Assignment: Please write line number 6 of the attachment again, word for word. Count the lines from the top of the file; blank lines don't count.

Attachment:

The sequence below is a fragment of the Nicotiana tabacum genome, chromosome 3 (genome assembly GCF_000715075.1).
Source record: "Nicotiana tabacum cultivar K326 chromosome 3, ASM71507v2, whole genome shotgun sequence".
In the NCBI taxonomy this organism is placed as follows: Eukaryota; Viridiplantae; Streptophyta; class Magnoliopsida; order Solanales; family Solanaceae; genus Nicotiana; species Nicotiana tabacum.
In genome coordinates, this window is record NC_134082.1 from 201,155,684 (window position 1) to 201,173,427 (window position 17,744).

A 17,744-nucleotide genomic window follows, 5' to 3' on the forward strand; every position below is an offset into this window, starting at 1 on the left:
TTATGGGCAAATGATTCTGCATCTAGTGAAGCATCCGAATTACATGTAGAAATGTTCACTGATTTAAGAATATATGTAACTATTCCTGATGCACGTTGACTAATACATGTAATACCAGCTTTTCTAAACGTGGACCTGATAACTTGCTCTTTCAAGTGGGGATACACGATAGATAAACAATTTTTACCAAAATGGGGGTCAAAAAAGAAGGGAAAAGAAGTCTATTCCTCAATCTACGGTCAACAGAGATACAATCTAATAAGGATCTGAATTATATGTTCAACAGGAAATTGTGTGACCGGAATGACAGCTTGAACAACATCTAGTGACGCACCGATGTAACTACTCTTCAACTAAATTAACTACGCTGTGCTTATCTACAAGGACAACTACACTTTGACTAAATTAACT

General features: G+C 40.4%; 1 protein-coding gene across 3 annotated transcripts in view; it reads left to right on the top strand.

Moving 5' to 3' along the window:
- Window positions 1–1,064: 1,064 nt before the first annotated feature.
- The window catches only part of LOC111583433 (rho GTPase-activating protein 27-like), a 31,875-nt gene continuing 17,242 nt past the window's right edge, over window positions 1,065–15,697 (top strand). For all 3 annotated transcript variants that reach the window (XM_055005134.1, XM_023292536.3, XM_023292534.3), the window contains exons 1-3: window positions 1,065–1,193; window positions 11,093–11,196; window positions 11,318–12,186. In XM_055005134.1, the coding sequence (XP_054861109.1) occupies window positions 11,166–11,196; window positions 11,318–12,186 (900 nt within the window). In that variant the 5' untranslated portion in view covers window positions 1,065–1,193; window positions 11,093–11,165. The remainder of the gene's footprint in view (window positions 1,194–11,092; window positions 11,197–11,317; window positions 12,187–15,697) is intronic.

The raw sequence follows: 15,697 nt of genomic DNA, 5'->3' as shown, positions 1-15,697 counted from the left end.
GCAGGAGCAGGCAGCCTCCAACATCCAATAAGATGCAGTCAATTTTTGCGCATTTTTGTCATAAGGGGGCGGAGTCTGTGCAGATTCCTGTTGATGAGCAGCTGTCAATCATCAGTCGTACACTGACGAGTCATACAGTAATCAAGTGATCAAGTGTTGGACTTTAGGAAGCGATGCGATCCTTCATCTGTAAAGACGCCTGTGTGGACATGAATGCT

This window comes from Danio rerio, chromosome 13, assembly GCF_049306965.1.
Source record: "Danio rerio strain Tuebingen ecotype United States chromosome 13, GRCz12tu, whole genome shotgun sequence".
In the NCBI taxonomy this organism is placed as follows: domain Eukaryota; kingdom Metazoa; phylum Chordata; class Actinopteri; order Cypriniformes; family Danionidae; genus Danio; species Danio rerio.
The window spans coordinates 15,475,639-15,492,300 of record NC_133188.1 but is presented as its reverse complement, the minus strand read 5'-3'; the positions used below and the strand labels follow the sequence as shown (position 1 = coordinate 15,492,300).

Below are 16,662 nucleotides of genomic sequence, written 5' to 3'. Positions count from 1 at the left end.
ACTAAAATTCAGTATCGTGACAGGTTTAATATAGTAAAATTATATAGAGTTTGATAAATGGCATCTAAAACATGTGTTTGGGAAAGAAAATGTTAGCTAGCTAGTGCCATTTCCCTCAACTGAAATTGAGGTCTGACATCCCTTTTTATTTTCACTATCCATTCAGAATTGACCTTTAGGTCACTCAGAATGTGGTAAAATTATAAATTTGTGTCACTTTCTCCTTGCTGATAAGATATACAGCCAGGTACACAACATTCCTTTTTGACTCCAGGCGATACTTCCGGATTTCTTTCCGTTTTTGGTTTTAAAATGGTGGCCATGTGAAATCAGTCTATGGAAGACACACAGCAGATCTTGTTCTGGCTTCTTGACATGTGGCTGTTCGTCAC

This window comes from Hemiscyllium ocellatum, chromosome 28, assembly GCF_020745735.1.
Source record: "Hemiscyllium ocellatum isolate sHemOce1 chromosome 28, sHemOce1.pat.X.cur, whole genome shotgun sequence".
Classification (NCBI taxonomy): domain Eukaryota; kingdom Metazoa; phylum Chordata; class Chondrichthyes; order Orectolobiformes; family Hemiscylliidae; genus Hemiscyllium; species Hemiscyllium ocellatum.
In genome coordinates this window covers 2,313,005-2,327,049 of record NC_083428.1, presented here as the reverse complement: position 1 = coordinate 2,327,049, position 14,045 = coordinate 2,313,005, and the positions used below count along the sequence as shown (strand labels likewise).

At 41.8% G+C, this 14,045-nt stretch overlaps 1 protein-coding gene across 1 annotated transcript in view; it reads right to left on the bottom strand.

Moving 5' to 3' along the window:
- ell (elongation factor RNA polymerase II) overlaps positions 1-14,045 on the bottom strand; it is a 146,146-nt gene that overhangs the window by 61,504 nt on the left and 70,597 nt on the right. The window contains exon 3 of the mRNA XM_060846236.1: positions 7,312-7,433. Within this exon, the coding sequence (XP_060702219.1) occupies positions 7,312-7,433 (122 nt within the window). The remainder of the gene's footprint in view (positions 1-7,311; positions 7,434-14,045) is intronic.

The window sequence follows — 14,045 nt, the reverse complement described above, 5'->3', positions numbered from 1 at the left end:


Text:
TTATGGGCAAATGATTCTGCATCTAGTGAAGCATCCGAATTACATGTAGAAATGTTCACTGATTTAAGAATATATGTAACTATTCCTGATGCACGTTGACTAATACATGTAATACCAGCTTTTCTAAACGTGGACCTGATAACTTGCTCTTTCAAGTGGGGATACACGATAGATAAACAATTTTTACCAAAATGGGGGTCAAAAAAGAAGGGAAAAGAAGTCTATTCCTCAATCTACGGTCAACAGAGATACAATCTAATAAGGATCTGAATTATATGTTCAACAGGAAATTGTGTGACCGGAATGACAGCTTGAACAACATCTAGTGACGCACCGATGTAACTACTCTTCAACTAAATTAACTACGCTGTGCTTATCTACAAGGACAACTACACTTTGACTAAATTAACT